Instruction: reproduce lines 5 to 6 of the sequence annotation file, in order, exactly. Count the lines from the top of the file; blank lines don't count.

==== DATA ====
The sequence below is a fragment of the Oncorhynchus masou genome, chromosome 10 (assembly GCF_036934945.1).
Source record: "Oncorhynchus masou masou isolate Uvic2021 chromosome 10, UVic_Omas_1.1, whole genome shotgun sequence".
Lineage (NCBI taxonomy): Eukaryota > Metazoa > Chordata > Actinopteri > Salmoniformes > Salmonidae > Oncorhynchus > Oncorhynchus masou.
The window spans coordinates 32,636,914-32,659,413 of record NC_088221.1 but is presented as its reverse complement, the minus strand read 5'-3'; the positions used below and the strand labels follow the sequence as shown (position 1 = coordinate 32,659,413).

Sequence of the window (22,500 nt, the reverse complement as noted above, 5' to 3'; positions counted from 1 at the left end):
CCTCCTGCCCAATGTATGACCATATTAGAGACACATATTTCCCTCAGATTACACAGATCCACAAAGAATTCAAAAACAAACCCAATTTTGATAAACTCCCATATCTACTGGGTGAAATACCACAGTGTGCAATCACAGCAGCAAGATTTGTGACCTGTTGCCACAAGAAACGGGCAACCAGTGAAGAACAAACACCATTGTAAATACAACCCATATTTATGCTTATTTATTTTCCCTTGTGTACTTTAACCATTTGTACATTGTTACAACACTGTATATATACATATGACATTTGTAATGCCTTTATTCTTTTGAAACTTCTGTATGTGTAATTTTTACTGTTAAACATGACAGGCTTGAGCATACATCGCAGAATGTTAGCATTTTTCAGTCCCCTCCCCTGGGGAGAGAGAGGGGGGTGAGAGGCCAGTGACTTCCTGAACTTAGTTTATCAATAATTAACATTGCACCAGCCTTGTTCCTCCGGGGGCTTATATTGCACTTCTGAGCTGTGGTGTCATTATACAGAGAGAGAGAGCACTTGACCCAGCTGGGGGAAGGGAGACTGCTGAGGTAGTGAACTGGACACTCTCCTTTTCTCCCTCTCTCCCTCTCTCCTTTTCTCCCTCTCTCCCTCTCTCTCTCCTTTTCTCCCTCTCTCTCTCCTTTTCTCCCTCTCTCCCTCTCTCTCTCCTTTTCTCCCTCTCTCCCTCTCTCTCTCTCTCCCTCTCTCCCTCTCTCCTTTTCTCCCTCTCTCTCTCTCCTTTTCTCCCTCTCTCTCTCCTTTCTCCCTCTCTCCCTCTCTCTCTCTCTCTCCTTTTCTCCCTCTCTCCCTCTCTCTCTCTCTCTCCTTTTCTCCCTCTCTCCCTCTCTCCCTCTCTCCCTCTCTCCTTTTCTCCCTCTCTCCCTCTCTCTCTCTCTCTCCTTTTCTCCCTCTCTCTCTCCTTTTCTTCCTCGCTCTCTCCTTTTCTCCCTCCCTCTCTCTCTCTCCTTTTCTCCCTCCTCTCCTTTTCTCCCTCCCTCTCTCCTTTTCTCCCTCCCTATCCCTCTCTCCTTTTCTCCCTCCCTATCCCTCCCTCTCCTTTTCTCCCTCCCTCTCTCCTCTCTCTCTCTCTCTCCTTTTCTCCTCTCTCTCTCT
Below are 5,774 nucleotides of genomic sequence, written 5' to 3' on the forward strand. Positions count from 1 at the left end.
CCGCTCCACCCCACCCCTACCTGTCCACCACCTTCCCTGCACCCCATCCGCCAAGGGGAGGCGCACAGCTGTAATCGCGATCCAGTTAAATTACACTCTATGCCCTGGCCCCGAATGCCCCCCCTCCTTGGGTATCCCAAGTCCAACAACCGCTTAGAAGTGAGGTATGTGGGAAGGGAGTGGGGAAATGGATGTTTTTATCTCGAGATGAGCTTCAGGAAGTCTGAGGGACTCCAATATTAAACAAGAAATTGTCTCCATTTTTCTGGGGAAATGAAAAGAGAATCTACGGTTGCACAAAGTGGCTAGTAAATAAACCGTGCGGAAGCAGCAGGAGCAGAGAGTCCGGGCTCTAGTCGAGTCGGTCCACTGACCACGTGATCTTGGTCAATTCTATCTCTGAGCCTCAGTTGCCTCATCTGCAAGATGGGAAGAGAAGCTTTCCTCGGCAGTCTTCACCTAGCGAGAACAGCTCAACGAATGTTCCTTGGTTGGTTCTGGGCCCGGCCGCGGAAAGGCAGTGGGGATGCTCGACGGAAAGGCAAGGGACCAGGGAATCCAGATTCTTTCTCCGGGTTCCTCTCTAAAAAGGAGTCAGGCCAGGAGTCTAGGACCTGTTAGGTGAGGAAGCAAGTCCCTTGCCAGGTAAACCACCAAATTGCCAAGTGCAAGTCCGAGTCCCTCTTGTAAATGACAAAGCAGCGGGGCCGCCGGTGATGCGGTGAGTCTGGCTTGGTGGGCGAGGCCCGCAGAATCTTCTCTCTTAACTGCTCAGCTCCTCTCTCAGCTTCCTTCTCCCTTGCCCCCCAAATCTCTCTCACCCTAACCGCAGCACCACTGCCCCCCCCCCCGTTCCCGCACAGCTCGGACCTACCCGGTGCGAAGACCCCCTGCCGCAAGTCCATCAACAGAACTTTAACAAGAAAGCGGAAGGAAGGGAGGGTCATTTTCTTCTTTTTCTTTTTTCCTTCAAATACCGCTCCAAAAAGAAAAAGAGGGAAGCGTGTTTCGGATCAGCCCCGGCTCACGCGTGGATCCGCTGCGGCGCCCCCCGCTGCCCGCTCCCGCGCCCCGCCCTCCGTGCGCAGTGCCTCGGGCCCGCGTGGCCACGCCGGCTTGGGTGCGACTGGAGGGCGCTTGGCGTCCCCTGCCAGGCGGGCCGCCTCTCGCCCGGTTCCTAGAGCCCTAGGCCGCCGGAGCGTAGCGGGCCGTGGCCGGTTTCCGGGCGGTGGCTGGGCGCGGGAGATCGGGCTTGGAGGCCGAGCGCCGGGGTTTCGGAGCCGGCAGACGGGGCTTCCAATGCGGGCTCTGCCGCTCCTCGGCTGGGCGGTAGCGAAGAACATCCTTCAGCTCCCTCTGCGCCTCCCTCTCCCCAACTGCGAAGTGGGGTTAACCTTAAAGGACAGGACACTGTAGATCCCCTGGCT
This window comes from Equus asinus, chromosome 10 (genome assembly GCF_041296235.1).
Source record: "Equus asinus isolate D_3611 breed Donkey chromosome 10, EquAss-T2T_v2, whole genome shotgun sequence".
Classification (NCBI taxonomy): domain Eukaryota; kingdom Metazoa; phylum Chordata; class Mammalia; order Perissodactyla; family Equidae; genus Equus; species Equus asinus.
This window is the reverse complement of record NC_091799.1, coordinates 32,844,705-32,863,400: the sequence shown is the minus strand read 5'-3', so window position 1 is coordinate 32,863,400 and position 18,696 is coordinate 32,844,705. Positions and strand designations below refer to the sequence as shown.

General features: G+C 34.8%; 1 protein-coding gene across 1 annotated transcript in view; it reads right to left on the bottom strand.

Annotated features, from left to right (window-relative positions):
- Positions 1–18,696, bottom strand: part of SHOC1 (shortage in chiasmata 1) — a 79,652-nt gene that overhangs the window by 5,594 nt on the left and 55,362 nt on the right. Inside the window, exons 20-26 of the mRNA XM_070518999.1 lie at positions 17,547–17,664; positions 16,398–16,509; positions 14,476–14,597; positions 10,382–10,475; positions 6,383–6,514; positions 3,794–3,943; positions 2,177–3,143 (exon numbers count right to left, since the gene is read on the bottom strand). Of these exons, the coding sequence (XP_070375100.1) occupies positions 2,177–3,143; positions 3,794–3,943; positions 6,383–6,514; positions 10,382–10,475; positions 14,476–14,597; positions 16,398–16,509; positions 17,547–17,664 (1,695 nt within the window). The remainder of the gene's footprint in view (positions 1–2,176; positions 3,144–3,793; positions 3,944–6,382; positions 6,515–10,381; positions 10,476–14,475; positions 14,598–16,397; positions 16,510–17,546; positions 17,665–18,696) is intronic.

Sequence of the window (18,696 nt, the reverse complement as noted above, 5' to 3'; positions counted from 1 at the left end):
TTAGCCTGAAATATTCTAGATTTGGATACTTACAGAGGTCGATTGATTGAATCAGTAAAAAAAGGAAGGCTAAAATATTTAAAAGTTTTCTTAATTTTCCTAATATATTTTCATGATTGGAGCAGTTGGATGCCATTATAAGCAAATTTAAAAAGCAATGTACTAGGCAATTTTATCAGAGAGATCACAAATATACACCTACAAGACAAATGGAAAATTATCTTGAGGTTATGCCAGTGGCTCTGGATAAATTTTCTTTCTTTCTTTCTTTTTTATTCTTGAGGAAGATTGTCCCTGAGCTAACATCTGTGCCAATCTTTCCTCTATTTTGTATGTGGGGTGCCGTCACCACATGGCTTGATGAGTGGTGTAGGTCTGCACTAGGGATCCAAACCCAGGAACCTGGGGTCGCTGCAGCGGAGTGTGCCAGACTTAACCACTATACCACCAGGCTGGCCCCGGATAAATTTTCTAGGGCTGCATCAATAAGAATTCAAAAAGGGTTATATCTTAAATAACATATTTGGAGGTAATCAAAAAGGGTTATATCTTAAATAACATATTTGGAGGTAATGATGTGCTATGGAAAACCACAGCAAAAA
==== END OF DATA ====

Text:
Sequence of the window (22,500 nt, the reverse complement as noted above, 5' to 3'; positions counted from 1 at the left end):
CCTCCTGCCCAATGTATGACCATATTAGAGACACATATTTCCCTCAGATTACACAGATCCACAAAGAATTCAAAAACAAACCCAATTTTGATAAACTCCCATATCTACTGGGTGAAATACCACAGTGTGCAATCACAGCAGCAAGATTTGTGACCTGTTGCCACAAGAAACGGGCAACCAGTGAAGAACAAACACCATTGTAAATACAACCCATATTTATGCTTATTTATTTTCCCTTGTGTACTTTAACCATTTGTACATTGTTACAACACTGTATATATACATATGACATTTGTAATGCCTTTATTCTTTTGAAACTTCTGTATGTGTAATTTTTACTGTTAAACATGACAGGCTTGAGCATACATCGCAGAATGTTAGCATTTTTCAGTCCCCTCCCCTGGGGAGAGAGAGGGGGGTGAGAGGCCAGTGACTTCCTGAACTTAGTTTATCAATAATTAACATTGCACCAGCCTTGTTCCTCCGGGGGCTTATATTGCACTTCTGAGCTGTGGTGTCATTATACAGAGAGAGAGAGCACTTGACCCAGCTGGGGGAAGGGAGACTGCTGAGGTAGTGAACTGGACACTCTCCTTTTCTCCCTCTCTCCCTCTCTCCTTTTCTCCCTCTCTCCCTCTCTCTCTCCTTTTCTCCCTCTCTCTCTCCTTTTCTCCCTCTCTCCCTCTCTCTCTCCTTTTCTCCCTCTCTCCCTCTCTCTCTCTCTCCCTCTCTCCCTCTCTCCTTTTCTCCCTCTCTCTCTCTCCTTTTCTCCCTCTCTCTCTCCTTTCTCCCTCTCTCCCTCTCTCTCTCTCTCTCCTTTTCTCCCTCTCTCCCTCTCTCTCTCTCTCTCCTTTTCTCCCTCTCTCCCTCTCTCCCTCTCTCCCTCTCTCCTTTTCTCCCTCTCTCCCTCTCTCTCTCTCTCTCCTTTTCTCCCTCTCTCTCTCCTTTTCTTCCTCGCTCTCTCCTTTTCTCCCTCCCTCTCTCTCTCTCCTTTTCTCCCTCCTCTCCTTTTCTCCCTCCCTCTCTCCTTTTCTCCCTCCCTATCCCTCTCTCCTTTTCTCCCTCCCTATCCCTCCCTCTCCTTTTCTCCCTCCCTCTCTCCTCTCTCTCTCTCTCTCCTTTTCTCCTCTCTCTCTCT